Beisner put it this way: “The cuts to U.N. funding severely affect Ahli Hospital. Its leaders told us they may be looking at a shortfall of $700,000 this year. They’re living the baptismal covenant in the most inspiring way, really seeking and serving Christ among all persons. Almost everyone who walks through the door is Muslim, but they seek this hospital because of the values that it incarnates.”
Ahli Hospital is not the only diocesan humanitarian institution facing the prospect of drastic cuts to services as the result of the change in U.S. policy.
The Jerusalem Princess Basma Centre for Disabled Children in East Jerusalem is one of the few institutions in the Palestinian territories to provide rehabilitation and medical treatment to children with disabilities and their families. The center, already on tenuous financial footing because of overdue payments from the Palestinian National Authority’s Ministry of Health, has been rocked by the announcement that the U.S. government will cut $25 million in bilateral aid to the East Jerusalem Hospital Network, of which it is a member. Such cuts compound existing shortfalls and further impede the center’s ability to provide critical services to children and their families. Particularly vulnerable is the service that provides children with newly identified disabilities and their mothers an intensive two-week residential therapy program. The center’s classroom for autistic children, the only one of its kind to serve Palestinians, also is at risk. As many as 500 children are in jeopardy of losing services if the funding shortfall is not addressed.
“If we don’t receive money for providing therapies for children, we will have no choice but to close down in a few months because we will not have money to pay salaries or our suppliers,” the center’s director, Ibrahim Faltis, said. “The situation is so severe that somebody who is sane needs to intervene to help us.”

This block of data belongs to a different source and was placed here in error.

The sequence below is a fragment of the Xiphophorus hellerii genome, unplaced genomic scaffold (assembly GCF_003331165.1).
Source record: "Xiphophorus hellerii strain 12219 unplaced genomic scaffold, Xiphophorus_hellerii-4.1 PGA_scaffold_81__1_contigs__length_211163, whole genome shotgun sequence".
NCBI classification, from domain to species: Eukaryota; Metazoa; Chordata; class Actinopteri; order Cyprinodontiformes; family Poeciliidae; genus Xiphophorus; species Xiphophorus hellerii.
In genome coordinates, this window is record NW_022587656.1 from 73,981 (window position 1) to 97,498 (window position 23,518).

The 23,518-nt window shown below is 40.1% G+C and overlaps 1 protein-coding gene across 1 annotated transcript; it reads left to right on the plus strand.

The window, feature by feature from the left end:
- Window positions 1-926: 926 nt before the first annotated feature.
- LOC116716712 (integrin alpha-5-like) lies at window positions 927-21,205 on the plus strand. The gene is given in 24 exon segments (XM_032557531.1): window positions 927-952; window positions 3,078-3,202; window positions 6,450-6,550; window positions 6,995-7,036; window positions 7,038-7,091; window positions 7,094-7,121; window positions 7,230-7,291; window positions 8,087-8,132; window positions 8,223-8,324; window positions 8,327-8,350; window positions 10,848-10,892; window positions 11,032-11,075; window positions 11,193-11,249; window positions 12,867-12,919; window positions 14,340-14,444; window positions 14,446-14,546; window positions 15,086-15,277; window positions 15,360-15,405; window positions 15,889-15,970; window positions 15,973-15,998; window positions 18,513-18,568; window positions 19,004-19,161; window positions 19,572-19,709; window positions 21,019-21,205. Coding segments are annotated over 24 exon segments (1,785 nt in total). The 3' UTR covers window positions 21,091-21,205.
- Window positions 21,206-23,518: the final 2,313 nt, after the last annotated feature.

In a recent letter addressed to partners across the Anglican Communion, the Most Rev. Suheil Dawani, archbishop of the Episcopal Diocese of Jerusalem, expressed his concerns related to the cuts.
“If we don’t act immediately and shift gears to find other means of support and subsidy to our affected diocesan institutions, I can’t perceive how we can sustain and support them with the limited resources we have,” he wrote. “I am very much concerned and afraid that cutting off all American assistance, mostly in humanitarian aid, has hobbled the aid agencies that receive the funds, and more consequently, crippled the lives of Palestinians who continue to live in dire need and have fewer employment prospects now more than ever. This is unfair and beneath our compassion.”
Despite concern for the Diocese of Jerusalem’s continued humanitarian work, AFEDJ trustees were struck by the hope they found among the institutions’ leaders.
Endicott Peabody, a trustee from the Diocese of Arizona, said, “Our visit served to remind us that this work does not stop or even slow with the loss of these grants. I was particularly struck by the spirit of optimism and hope that I saw in leaders’ faces and heard in their words. I wondered why they were not as angry and frustrated as I felt. It’s clear that Jesus’ words to ‘love thy neighbor as thyself’ are more than just words here. They are the creed that drives our lives and our work every single day.”
Beisner also raised the responsibility Episcopalians share for the work of the Diocese of Jerusalem. “We’ve heard leaders here say these are our ministries, too, because we are one body in Christ,” he said. “It’s not their ministry, and we’re the onlookers and cheerleaders. It’s our ministry.”
– Heidi Shott is communications director for the American Friends of the Episcopal Diocese of Jerusalem.